After releasing Boss Shit and the Cloud 9 mixtape, Louie was struck by a car, breaking both his legs and putting his career on hold (he had to relearn how to walk). In 2010, Pac Man was murdered. Louie’s comeback began in earnest at the end of 2010, with the release of his first music video, “I’m Arrogant.” His buzz grew steadily throughout 2011, due to a combination of mixtape hustle and social networking. When Louie met DGainz in the summer of 2011, the two shot a video for Louie’s “Gumbo Mobsters.” It was a local hit, becoming DGainz’ biggest release to date. Suddenly, everyone in the city wanted one of his videos. DGainz’ name had developed partly because of his visual style and partly because of his approach: He would make videos for artists from any part of the city, from any crew. But he was particular about the talent he worked with, so now his resume reads like a who’s who of buzzing Chicago rappers, from Spenzo to Sasha Gohard to Lil Durk. One aspiring artist who contacted Gaines was Keith Cozart, soon to become known more widely as Chief Keef. Gaines shot the video for Keef’s “Bang” in 30 minutes.
Without question, the sound of Chicago’s drill scene owes a sizable debt to the Atlanta-based street rap of artists like Gucci Mane and Waka Flocka Flame. The reason is simple: With a series of hits emanating from Atlanta circa 2009, radio and clubs in Chicago, like any American metropolis at the time, relied heavily on the southern rap sound; and for a minute, Gucci Mane was arguably the hottest rapper in Chicago, although he didn’t even live there. Because of a limited support system across the Midwest, it has been difficult to build buzz for a local, emerging rapper, preventing Chicago from becoming a regional magnet for talent.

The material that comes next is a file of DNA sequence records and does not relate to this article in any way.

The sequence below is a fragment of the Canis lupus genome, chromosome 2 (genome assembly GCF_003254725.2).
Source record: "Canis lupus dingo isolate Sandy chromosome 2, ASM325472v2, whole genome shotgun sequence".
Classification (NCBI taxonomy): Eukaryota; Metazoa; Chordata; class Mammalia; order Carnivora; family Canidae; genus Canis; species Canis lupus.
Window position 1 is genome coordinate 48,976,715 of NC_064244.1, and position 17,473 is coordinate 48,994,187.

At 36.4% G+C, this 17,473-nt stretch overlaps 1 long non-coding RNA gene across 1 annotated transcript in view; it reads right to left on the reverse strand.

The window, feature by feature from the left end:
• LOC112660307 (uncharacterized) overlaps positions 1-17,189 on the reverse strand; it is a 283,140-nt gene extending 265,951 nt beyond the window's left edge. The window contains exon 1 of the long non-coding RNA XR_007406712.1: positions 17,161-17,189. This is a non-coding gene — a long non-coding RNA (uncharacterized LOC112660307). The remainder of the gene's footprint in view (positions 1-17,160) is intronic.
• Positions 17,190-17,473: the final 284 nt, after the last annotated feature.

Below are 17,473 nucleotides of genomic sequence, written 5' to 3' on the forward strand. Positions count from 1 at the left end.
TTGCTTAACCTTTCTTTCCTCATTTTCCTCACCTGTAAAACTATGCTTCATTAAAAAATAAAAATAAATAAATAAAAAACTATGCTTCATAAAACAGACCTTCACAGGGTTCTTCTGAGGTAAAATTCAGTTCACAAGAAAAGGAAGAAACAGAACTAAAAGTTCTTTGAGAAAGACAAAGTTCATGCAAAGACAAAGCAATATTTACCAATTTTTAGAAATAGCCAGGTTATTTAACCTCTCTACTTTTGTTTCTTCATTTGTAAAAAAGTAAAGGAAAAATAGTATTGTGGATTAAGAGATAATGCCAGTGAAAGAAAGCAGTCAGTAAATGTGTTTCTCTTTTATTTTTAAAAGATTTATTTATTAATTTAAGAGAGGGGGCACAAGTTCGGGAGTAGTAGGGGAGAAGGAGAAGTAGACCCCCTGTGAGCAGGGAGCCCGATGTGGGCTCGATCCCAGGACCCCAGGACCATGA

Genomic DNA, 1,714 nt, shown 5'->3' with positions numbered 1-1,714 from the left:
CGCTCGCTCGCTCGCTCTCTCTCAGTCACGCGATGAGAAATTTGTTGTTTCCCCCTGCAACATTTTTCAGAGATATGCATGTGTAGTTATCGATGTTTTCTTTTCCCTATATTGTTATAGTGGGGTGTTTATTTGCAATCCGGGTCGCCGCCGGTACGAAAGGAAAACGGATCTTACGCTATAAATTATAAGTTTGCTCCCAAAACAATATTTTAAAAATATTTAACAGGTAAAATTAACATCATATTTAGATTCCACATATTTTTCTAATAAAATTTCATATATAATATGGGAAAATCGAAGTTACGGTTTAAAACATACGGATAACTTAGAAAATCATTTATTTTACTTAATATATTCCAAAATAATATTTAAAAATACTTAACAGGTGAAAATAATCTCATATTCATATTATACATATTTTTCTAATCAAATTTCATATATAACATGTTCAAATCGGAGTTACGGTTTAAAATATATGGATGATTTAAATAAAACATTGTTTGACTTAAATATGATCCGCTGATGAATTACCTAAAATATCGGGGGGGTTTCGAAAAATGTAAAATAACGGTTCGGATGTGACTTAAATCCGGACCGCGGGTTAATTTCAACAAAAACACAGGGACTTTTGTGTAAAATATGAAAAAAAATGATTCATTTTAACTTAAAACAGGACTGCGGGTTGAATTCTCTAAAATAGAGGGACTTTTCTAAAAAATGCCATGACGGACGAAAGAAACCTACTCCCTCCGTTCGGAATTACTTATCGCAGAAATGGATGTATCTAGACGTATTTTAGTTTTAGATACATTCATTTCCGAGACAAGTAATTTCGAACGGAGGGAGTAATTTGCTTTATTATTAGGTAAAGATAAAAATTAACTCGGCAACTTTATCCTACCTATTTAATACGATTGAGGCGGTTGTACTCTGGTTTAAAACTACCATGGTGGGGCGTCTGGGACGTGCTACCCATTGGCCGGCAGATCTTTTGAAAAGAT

“Here in Chicago, if you’re popping, you can get spins on two stations.” says Mikkey Halsted, a Chicago rapper who has dealt with record-label politics for at least a decade — he was signed for a time to Cash Money and Lil Wayne has cited him as an influence. “Those people in Atlanta and in the South, they had Houston, they had Monroe, New Orleans, Baton Rouge, so it was like a connected web. An Atlanta artist can go get those spins quicker than I can get them, being from the Midwest. So, the label is pushing the buttons, and it seems like there’s a new Atlanta act every day.”